The objective of this project was to evaluate and demonstrate novel magnesium (Mg)-rich primers that are environmentally friendly and potentially have higher performance compared to legacy non-hexavalent chromium primers.
Several hexavalent chromium-free primers have been investigated, but unfortunately, none have possessed the technical performance of the chromate coatings. One approach is to employ a sacrificial metal-rich primer in the overall protection scheme, like the use of zinc-rich coatings for steel substrates to provide galvanic corrosion protection. In galvanic protection systems, the metal in the coating acts as an anode (more negative electrical potential) and oxidizes preferentially to the substrate. The substrate acts as a cathode (more positive electrical potential), and is protected from corrosion at the sacrifice of the anodic metal in the coating.
Mg is more anodic than aluminum and its alloys in the galvanic series, thereby giving it the ability to cathodically protect aluminum substrates. When Mg-rich primers are formulated, small particles of Mg metal are added at, or even beyond, the critical pigment volume concentration (CPVC). The high loading of the Mg particles ensures that nearly all of the metal particles are in electrical contact with each other and with the substrate. The electrical contact of metal particles is a key requirement in this corrosion protection mechanism, establishing the anode/cathode relationship. If successful, the Mg-rich primer could serve as a drop-in replacement for current chromate primers.
Extensive testing prior to this project, and throughout its execution, have led to several iterative improvements to the formulation and marked increase in the corrosion performance. While these improvements have increased the performance of the Mg-rich primer such that they perform better than other non-hexavalent chromium primers and hexavalent chromium primers in certain situations, they are not equivalent across the board. Accordingly, since the performance of the Mg-rich primer was not shown to be equivalent to currently-qualified hexavalent chromium primers, the demonstration and validation portion of this project was canceled.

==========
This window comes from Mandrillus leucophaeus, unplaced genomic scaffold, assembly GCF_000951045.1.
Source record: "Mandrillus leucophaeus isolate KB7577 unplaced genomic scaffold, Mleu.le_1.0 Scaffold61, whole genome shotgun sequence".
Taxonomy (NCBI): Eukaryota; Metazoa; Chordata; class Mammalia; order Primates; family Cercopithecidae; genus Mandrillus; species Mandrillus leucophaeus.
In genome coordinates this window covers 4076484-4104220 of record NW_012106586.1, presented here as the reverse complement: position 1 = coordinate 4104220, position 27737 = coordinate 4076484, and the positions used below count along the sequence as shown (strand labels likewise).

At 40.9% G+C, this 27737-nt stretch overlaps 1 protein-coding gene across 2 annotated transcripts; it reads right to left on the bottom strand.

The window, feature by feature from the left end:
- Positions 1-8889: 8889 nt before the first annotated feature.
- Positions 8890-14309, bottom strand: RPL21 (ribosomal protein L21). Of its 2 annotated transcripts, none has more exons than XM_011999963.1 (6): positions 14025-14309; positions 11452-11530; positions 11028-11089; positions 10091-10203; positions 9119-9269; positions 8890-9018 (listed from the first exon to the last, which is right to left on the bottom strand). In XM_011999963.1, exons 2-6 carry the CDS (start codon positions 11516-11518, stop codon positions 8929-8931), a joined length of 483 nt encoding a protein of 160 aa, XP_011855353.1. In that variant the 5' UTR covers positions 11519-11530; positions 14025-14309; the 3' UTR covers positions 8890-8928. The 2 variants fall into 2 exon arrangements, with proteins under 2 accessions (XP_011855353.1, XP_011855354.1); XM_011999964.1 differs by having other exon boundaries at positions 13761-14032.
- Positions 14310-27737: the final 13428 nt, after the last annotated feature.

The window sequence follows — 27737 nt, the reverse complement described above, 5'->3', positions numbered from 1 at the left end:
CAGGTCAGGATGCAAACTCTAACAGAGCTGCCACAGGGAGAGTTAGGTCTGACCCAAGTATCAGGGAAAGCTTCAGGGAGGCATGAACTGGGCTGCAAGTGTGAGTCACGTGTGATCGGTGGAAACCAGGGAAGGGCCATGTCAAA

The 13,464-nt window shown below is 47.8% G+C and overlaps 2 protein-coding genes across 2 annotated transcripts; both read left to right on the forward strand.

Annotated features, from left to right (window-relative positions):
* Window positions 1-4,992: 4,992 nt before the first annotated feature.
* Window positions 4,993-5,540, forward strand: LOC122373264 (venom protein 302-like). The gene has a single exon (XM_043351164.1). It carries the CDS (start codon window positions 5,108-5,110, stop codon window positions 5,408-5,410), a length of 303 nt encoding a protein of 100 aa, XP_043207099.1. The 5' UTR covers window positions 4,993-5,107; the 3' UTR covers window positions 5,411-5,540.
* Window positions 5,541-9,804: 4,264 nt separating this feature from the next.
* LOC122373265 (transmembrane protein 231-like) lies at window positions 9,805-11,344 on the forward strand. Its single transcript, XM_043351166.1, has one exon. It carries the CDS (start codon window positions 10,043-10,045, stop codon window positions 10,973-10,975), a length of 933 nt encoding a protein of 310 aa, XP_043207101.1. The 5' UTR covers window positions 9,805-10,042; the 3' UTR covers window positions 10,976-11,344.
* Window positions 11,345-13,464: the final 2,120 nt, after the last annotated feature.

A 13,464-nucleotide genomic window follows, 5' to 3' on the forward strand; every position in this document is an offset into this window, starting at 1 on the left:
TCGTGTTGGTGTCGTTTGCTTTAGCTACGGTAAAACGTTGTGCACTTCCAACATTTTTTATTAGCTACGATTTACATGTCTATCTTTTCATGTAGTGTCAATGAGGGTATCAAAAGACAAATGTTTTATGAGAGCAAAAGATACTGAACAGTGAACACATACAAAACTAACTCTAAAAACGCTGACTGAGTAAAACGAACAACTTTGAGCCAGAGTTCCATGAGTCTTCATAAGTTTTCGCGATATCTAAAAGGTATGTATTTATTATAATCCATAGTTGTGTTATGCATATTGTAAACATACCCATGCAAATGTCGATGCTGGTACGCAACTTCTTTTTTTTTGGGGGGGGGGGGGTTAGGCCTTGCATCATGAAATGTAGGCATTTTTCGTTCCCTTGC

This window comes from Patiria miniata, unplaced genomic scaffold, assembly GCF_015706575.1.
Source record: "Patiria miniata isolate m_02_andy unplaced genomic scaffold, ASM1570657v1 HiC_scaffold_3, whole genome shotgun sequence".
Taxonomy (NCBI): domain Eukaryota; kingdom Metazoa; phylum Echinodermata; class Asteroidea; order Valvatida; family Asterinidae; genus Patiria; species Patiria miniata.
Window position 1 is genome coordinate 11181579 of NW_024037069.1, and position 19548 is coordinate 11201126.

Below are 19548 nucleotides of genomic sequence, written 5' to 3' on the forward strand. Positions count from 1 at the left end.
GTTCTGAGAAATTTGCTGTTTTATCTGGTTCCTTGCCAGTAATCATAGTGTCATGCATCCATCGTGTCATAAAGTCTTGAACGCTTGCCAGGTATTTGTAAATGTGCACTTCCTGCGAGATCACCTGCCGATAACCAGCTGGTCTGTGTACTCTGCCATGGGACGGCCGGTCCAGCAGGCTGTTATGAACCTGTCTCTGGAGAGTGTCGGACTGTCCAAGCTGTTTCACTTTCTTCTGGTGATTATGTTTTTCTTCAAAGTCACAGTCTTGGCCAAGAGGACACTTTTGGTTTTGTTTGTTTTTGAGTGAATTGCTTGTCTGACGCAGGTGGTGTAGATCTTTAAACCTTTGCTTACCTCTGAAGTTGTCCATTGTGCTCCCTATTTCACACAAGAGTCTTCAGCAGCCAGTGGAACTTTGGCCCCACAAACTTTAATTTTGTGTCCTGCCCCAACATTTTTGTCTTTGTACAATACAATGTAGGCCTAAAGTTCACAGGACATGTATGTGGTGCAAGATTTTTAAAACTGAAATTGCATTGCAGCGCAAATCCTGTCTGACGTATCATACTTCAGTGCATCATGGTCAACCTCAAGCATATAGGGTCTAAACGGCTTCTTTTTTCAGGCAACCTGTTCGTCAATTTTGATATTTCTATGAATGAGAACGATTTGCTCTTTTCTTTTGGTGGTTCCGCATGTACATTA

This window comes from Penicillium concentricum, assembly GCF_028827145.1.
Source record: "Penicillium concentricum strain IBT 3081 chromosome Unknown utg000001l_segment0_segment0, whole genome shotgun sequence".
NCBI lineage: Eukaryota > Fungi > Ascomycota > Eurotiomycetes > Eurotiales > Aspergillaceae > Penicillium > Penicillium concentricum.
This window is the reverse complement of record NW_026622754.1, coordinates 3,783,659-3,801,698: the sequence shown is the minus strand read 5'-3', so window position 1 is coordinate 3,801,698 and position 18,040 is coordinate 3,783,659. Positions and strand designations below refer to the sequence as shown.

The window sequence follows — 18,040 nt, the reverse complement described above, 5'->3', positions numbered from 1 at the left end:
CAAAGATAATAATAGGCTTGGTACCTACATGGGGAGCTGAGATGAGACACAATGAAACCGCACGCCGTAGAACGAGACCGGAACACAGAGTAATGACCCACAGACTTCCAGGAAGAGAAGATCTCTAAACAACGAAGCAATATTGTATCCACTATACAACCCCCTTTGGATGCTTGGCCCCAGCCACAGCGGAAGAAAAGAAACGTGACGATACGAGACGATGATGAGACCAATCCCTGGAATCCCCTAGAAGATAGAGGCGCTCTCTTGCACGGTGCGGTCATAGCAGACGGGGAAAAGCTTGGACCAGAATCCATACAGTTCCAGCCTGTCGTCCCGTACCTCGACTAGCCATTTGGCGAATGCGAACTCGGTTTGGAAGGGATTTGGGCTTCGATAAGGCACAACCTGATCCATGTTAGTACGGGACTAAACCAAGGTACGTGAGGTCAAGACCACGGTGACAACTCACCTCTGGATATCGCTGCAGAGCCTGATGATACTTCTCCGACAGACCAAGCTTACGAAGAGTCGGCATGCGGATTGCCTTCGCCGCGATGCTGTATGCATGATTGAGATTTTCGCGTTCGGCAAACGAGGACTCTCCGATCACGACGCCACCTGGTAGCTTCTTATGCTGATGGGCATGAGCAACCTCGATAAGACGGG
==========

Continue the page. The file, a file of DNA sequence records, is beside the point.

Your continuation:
Therefore, a key performance objective of this project – product testing – was not met. The performance objectives of “commercial-off-the-shelf procurement” and “ease of use” were met successfully. Since no field demonstrations were performed, the “hazardous material reduction” objective was not tested.
One key step in the broad implementation of alternatives to hexavalent chromium is the development of specifications to govern the new coatings. As many companies and government agencies are bound by military and commercial specifications, a coordinated approach to updating the related specifications is essential. Individual organizations or programs may implement alternatives based on mechanisms such as approval letters, local process specification changes, or contract modifications. These methods will need to be considered by the user on a case-by-case basis depending on the success of future field-testing.
An additional consideration may be which pretreatment(s) are available to the user. The relative performance of the Mg-rich primer, as compared to control coatings, is highly variable as the pretreatment changes. In some instances, such as with PreKote and BoeGel, the Mg-rich primer out-performs the non-chromate and the chromate controls. However, over pretreatments such as chromate conversion coating (CCC), trivalent chromium pretreatment (TCP) and anodized, the Mg-rich is not as good as the control coatings. Therefore, while the best non-chromate alternative is the qualified Class N primers over TCP, if a user was only authorized to use PreKote, the Mg-rich primers are a viable alternative.
While the Mg-rich primer has promise as a potential chromate primer alternative, additional work needs to be conducted to improve the performance over qualified pretreatments and to address the self-corrosion issue seen in primer-only test panels.